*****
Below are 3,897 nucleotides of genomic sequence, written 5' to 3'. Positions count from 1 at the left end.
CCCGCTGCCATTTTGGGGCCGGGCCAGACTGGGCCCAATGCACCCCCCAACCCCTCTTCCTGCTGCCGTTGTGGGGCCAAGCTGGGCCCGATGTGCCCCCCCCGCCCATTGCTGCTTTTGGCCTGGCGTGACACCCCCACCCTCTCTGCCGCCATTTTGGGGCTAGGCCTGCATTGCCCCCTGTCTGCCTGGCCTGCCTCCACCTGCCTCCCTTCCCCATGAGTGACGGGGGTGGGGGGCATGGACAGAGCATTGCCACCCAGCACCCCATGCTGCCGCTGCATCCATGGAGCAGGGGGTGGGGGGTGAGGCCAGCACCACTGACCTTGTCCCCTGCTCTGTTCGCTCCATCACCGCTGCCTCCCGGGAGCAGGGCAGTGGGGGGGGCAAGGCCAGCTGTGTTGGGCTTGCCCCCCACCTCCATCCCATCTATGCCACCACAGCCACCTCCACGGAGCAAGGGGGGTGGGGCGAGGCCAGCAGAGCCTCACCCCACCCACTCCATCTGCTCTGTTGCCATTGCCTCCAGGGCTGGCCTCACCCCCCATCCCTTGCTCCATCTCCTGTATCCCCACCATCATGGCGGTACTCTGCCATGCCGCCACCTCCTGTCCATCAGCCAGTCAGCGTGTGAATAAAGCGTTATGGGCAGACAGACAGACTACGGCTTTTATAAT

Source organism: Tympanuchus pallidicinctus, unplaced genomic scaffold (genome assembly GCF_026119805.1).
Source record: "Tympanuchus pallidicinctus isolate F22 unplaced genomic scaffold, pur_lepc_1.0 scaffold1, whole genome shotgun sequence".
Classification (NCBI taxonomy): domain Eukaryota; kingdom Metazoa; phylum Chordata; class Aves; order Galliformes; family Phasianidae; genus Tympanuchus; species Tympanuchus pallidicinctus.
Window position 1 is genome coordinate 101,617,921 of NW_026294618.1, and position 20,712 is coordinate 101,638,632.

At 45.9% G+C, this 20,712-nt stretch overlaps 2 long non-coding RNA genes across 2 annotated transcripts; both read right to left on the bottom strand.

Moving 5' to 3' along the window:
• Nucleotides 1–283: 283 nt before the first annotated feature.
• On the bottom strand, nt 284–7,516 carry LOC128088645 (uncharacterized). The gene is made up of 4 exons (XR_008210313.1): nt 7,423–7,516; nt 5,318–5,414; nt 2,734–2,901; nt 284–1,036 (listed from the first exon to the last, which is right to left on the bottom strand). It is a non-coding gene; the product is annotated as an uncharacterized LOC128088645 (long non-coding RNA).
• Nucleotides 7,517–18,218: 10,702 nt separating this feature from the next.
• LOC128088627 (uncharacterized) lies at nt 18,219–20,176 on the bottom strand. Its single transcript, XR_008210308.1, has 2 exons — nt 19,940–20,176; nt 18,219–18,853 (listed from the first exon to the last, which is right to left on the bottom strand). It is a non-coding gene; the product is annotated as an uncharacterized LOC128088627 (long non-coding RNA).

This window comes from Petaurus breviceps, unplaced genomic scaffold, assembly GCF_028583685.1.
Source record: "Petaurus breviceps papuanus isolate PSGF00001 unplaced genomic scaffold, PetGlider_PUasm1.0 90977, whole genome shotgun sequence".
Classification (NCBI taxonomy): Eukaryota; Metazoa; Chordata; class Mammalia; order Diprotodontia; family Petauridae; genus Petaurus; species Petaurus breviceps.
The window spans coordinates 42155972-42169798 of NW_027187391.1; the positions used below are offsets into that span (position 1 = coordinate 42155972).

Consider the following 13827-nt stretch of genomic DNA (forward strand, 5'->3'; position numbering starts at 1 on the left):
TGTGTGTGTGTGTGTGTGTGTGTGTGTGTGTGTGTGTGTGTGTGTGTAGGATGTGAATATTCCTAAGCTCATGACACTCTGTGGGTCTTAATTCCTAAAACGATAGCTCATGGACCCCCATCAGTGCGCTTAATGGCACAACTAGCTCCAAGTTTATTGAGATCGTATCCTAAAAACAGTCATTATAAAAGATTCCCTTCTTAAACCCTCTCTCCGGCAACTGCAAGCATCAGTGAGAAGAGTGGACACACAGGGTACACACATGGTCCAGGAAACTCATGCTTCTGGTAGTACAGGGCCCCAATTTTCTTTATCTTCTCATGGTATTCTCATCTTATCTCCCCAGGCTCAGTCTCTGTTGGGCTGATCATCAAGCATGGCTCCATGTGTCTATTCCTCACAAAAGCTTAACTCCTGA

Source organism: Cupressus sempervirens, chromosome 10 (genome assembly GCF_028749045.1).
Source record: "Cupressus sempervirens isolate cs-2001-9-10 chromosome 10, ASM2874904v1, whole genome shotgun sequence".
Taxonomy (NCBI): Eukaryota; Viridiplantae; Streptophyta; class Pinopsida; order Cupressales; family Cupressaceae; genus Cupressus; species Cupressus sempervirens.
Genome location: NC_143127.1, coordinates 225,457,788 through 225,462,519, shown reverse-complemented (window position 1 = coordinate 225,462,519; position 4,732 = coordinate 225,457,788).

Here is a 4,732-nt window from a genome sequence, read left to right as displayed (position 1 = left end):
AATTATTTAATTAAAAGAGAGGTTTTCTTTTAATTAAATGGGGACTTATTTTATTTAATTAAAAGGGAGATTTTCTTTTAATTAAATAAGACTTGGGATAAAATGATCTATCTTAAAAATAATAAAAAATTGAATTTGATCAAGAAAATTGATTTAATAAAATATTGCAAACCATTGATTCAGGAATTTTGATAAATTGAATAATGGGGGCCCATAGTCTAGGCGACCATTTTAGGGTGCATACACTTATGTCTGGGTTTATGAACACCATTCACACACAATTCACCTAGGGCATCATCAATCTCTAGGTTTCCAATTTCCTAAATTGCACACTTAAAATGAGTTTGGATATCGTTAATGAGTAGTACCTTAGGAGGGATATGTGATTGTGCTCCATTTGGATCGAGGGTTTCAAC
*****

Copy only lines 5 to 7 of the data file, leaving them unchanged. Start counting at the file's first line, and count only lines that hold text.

Classification (NCBI taxonomy): domain Eukaryota; kingdom Metazoa; phylum Chordata; class Aves; order Galliformes; family Phasianidae; genus Tympanuchus; species Tympanuchus pallidicinctus.
Window position 1 is genome coordinate 101,617,921 of NW_026294618.1, and position 20,712 is coordinate 101,638,632.

At 45.9% G+C, this 20,712-nt stretch overlaps 2 long non-coding RNA genes across 2 annotated transcripts; both read right to left on the bottom strand.